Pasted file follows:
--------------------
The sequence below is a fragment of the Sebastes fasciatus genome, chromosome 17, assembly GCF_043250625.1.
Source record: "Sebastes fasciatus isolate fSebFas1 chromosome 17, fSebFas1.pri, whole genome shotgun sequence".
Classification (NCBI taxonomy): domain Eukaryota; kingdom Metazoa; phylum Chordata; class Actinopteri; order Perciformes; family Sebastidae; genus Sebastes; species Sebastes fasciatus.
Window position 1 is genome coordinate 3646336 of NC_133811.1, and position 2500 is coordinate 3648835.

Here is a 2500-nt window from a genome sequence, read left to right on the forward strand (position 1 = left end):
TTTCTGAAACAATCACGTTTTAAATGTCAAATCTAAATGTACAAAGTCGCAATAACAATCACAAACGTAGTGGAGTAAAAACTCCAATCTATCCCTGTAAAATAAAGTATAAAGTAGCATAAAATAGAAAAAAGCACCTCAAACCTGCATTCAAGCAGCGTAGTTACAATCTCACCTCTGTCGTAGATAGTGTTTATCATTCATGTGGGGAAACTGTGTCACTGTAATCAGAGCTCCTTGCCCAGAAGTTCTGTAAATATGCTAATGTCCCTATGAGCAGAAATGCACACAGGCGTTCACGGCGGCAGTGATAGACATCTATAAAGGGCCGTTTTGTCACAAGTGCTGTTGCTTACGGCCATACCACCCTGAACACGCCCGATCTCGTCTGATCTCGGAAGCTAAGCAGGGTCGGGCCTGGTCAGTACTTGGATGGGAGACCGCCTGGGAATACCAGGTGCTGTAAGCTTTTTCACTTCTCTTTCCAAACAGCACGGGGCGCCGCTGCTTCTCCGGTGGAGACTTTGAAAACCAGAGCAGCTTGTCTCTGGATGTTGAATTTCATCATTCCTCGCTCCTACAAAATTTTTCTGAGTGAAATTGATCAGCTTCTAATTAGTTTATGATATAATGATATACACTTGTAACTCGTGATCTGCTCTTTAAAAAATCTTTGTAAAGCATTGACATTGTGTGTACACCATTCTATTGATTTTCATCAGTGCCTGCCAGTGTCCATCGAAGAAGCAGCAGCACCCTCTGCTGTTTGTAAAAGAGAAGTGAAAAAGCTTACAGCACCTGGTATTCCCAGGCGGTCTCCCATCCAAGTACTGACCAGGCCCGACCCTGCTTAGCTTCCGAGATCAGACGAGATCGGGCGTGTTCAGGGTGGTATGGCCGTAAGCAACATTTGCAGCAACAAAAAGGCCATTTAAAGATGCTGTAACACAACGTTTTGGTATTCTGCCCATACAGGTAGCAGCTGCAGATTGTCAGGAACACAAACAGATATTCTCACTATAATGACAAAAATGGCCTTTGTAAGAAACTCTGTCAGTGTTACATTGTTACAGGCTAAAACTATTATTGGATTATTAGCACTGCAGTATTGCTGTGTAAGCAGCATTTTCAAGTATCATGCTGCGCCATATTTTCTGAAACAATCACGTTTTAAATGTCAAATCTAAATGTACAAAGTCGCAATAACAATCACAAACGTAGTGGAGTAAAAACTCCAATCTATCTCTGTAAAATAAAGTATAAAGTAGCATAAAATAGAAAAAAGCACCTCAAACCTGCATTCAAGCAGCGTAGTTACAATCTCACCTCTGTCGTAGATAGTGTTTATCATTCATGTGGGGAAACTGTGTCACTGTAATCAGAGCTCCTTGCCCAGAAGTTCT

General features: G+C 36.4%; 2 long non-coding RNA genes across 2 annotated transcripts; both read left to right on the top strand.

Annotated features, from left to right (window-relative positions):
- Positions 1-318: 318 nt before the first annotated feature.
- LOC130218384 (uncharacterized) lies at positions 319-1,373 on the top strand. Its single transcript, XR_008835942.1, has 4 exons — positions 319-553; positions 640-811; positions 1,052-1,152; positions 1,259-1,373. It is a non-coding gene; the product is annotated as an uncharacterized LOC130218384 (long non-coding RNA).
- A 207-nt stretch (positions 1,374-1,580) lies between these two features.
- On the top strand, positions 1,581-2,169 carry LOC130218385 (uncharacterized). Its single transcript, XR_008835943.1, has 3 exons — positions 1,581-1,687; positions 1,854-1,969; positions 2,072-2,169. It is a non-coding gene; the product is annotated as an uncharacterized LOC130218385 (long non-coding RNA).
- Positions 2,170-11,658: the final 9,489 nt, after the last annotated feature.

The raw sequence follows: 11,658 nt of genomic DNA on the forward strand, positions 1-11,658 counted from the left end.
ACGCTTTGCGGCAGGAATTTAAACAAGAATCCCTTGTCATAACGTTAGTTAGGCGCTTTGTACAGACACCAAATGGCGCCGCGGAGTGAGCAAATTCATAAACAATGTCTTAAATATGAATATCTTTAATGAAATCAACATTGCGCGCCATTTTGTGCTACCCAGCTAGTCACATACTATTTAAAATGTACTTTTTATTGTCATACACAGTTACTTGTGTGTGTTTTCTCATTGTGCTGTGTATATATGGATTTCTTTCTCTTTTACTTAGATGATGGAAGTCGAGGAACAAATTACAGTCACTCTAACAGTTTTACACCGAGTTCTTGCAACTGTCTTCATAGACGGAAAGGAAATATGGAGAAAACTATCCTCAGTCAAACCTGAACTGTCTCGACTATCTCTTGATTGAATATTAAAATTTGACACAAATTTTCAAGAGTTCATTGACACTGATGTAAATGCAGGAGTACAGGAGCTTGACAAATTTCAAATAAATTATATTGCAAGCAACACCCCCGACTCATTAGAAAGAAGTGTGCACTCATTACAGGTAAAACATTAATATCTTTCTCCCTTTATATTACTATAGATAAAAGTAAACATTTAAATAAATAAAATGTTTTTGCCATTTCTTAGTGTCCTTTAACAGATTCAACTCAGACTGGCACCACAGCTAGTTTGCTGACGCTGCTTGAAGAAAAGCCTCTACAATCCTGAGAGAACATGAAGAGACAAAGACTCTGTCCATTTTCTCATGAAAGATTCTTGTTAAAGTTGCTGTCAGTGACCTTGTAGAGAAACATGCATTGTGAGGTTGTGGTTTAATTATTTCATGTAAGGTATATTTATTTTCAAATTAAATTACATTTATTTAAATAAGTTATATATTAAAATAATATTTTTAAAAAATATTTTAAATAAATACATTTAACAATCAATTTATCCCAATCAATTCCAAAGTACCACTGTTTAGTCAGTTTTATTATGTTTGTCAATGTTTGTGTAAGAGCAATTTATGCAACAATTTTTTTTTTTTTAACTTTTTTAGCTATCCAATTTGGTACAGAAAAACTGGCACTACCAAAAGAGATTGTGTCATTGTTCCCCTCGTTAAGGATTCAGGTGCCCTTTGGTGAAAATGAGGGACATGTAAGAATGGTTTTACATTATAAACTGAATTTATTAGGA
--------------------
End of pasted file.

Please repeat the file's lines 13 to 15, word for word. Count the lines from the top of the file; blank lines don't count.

- Positions 2,170-11,658: the final 9,489 nt, after the last annotated feature.

The raw sequence follows: 11,658 nt of genomic DNA on the forward strand, positions 1-11,658 counted from the left end.
ACGCTTTGCGGCAGGAATTTAAACAAGAATCCCTTGTCATAACGTTAGTTAGGCGCTTTGTACAGACACCAAATGGCGCCGCGGAGTGAGCAAATTCATAAACAATGTCTTAAATATGAATATCTTTAATGAAATCAACATTGCGCGCCATTTTGTGCTACCCAGCTAGTCACATACTATTTAAAATGTACTTTTTATTGTCATACACAGTTACTTGTGTGTGTTTTCTCATTGTGCTGTGTATATATGGATTTCTTTCTCTTTTACTTAGATGATGGAAGTCGAGGAACAAATTACAGTCACTCTAACAGTTTTACACCGAGTTCTTGCAACTGTCTTCATAGACGGAAAGGAAATATGGAGAAAACTATCCTCAGTCAAACCTGAACTGTCTCGACTATCTCTTGATTGAATATTAAAATTTGACACAAATTTTCAAGAGTTCATTGACACTGATGTAAATGCAGGAGTACAGGAGCTTGACAAATTTCAAATAAATTATATTGCAAGCAACACCCCCGACTCATTAGAAAGAAGTGTGCACTCATTACAGGTAAAACATTAATATCTTTCTCCCTTTATATTACTATAGATAAAAGTAAACATTTAAATAAATAAAATGTTTTTGCCATTTCTTAGTGTCCTTTAACAGATTCAACTCAGACTGGCACCACAGCTAGTTTGCTGACGCTGCTTGAAGAAAAGCCTCTACAATCCTGAGAGAACATGAAGAGACAAAGACTCTGTCCATTTTCTCATGAAAGATTCTTGTTAAAGTTGCTGTCAGTGACCTTGTAGAGAAACATGCATTGTGAGGTTGTGGTTTAATTATTTCATGTAAGGTATATTTATTTTCAAATTAAATTACATTTATTTAAATAAGTTATATATTAAAATAATATTTTTAAAAAATATTTTAAATAAATACATTTAACAATCAATTTATCCCAATCAATTCCAAAGTACCACTGTTTAGTCAGTTTTATTATGTTTGTCAATGTTTGTGTAAGAGCAATTTATGCAACAATTTTTTTTTTTTTAACTTTTTTAGCTATCCAATTTGGTACAGAAAAACTGGCACTACCAAAAGAGATTGTGTCATTGTTCCCCTCGTTAAGGATTCAGGTGCCCTTTGGTGAAAATGAGGGACATGTAAGAATGGTTTTACATTATAAACTGAATTTATTAGGA